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Title Attrition in Pediatric Weight Management
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Publication Date
Date Accessioned
University/Publisher Wake Forest University
Abstract Pediatric obesity continues to be one of the most important health issues facing children and families today, and there remains a need for effective treatment options. Recent expert recommendations outlined directions for treatment, with multidisciplinary teams and tertiary-care clinics providing intensive resources for obese children and their families. However, it appears from the few reports in the literature that weight management programs have high rates of attrition, ranging from 27 to 73%. Given the paucity of literature in this area, there is little evidence upon which build a response to this problem. The goal of this study was to better understand family attrition from a single, tertiary-care pediatric obesity treatment program (Brenner FIT at Brenner Children’s Hospital) in an effort to identify contributors to and patterns of attrition. This study was a mixed methods study utilizing a clinical database, retrospective chart review, and survey of program dropouts. A third of patients and their families dropped out in the initial four month treatment phase. This severely obese patient population with many weight-related co-morbidities had many psycho-social issues pertinent to family-based behavioral treatment, but few characteristics were significantly associated with dropout. Older children and those with below average performance in school appeared to drop out of treatment to a greater degree. The Inactive group had a lower BMI than the active group. Attrition did not appear to occur at a particular time during treatment, but was steady across the eight visits. Parent/caregiver report of reasons for dropout focused on lack of weight change in the child, program not meeting expectations, their child not being ready to make changes, and the child desired to leave the program. We conclude that there are few health or socio-demographic contributors to attrition, and no clear pattern to when families dropped out. Families note child-related issues as contributing to drop out. Further study of family and program-related factors is needed to improve retention, and possibly, success in weight management.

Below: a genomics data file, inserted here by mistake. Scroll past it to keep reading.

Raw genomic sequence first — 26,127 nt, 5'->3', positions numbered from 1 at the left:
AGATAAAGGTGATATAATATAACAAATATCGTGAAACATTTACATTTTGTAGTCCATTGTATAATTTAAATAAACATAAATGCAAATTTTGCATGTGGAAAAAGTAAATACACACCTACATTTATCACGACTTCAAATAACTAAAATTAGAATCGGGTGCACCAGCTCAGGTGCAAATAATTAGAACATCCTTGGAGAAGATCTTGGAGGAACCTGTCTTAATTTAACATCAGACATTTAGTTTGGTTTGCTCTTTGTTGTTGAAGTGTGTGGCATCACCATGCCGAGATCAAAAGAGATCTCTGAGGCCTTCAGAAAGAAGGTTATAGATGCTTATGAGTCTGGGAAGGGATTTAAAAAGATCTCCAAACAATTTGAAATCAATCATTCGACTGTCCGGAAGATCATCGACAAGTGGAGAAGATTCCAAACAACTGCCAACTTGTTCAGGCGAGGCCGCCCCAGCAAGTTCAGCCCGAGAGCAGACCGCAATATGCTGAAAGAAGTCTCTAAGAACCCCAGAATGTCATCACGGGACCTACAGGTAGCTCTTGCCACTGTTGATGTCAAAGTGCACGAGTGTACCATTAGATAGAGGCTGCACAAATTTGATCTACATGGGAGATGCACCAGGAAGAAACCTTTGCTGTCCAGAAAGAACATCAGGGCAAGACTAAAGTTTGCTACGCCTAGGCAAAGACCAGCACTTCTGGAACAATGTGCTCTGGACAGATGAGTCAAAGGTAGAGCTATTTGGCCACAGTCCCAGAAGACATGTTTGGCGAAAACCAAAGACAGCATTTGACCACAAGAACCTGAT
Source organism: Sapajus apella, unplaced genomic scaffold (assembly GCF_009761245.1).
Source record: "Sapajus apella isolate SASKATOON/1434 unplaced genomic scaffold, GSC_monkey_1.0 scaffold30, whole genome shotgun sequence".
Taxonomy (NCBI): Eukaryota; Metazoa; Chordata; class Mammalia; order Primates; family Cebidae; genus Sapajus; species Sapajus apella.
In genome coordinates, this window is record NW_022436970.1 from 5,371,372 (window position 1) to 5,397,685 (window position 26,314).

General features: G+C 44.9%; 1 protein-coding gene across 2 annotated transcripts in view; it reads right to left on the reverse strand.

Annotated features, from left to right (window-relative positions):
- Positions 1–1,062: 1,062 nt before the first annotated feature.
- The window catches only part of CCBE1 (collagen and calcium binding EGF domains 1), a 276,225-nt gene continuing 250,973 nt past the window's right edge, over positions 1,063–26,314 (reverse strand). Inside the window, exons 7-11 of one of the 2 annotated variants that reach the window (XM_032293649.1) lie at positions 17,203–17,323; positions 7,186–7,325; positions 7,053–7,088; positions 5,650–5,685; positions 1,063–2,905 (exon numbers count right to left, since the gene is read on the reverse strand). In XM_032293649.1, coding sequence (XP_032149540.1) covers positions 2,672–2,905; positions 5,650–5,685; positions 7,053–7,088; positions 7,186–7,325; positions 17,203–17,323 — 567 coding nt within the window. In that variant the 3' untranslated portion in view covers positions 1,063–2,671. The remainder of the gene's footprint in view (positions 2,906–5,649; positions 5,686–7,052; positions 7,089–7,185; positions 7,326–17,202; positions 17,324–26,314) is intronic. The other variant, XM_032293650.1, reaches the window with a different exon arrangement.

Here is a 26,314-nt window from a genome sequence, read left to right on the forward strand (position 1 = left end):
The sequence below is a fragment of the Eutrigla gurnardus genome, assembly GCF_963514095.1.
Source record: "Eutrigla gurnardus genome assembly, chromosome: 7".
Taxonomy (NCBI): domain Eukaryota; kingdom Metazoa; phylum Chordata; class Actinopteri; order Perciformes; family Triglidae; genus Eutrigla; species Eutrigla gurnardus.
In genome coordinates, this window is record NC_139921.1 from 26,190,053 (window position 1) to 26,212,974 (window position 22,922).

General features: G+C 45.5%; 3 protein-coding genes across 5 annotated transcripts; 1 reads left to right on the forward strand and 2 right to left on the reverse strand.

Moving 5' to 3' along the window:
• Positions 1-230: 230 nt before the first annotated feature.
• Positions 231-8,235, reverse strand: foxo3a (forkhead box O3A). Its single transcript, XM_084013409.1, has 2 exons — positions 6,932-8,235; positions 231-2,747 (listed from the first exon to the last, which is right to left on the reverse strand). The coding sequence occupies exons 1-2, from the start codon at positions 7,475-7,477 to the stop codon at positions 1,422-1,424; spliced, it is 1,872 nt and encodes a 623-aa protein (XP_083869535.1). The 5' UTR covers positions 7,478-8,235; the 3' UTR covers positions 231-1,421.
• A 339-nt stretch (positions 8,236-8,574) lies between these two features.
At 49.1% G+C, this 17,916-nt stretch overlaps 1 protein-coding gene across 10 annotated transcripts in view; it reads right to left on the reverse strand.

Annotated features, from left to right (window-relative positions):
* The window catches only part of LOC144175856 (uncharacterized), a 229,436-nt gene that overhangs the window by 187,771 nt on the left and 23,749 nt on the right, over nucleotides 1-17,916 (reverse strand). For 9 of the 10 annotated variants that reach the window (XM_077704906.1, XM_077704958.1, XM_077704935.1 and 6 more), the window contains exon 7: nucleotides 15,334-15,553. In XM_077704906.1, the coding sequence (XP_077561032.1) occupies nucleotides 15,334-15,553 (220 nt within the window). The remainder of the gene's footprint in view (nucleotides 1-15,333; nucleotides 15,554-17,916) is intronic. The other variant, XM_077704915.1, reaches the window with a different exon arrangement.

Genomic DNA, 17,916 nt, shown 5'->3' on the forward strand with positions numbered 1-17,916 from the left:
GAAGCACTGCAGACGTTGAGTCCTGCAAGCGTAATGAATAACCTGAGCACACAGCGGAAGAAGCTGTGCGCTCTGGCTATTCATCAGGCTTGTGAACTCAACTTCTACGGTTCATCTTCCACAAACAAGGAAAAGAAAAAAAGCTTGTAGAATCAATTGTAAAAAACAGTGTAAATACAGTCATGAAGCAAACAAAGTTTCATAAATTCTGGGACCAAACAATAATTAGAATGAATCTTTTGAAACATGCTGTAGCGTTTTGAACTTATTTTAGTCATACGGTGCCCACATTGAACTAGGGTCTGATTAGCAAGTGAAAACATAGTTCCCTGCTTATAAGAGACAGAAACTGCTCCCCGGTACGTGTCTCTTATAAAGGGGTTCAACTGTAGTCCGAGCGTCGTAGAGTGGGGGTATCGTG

Subjects/Keywords attrition
Language en
Rights Release the entire work for access only to the Wake Forest University system for one year from the date below. After one year, release the entire work for access worldwide.
Country of Publication us
Record ID handle:10339/14668
Repository wfu
Date Retrieved
Date Indexed 2019-01-18
Issued Date 2010-05-05 16:13:22

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ATTRITION IN PEDIATRIC WEIGHT MANAGEMENT BY JOSEPH A. SKELTON A Thesis submitted to the Graduate Faculty of WAKE FOREST UNIVERSITY GRADUATE SCHOOL OF ARTS AND SCIENCES in Partial Fulfillment of the Requirements for the Degree of MASTER OF SCIENCE in…

…Obesity 3 Attrition From Clinical Obesity Treatment Programs 4 Are Controlled Trials Any Better 11 Attrition In Adult Weight Management Studies 14 Adherence: A Model For The Study Of Attrition 17 Summary And Future Directions 19 Goals Of This…

…Study 22 CHAPTER 2: ATTRITION IN A PEDIATRIC WEIGHT MANAGEMENT PROGRAM Abstract 24 Introduction 25 Methods 26 Results 31 Discussion 43 CHAPTER 3: DISCUSSION Project Summary 48 Additional Analyses 49 Future Directions 56 REFERENCE LIST…

…59 CURRICULUM VITAE 63 iii LIST OF ILLUSTRATIONS CHAPTER 1: TABLES Table 1: Attrition rates in outpatient pediatric weight management programs 5 Table 2: Attrition in pediatric obesity treatment studies 12 Table 3: Variables associated with…

attrition from adult behavioral weight 16 management treatment FIGURES Figure 1: Model of adherence to pediatric medical regimens 18 CHAPTER 2: TABLES Table 1: Characteristics of Children and Families included in study 33 Table 2: Family socio…

…demographic characteristics, by attrition status at 36 4 months of treatment Table 3: Physical and mental health characteristics of families, by attrition 37 status at 4 months of treatment Table 4: Odds Ratio Estimates of Active Program Status at four…

attrition, ranging from 27 to 73%. Given the paucity of literature in this area, there is little evidence upon which build a response to this problem. The goal of this study was to better understand family attrition from a single, tertiary-care pediatric…

…obesity treatment program (Brenner FIT at Brenner Children’s Hospital) in an effort to identify contributors to and patterns of attrition. This study was a mixed methods study utilizing a clinical database, retrospective chart review, and survey…

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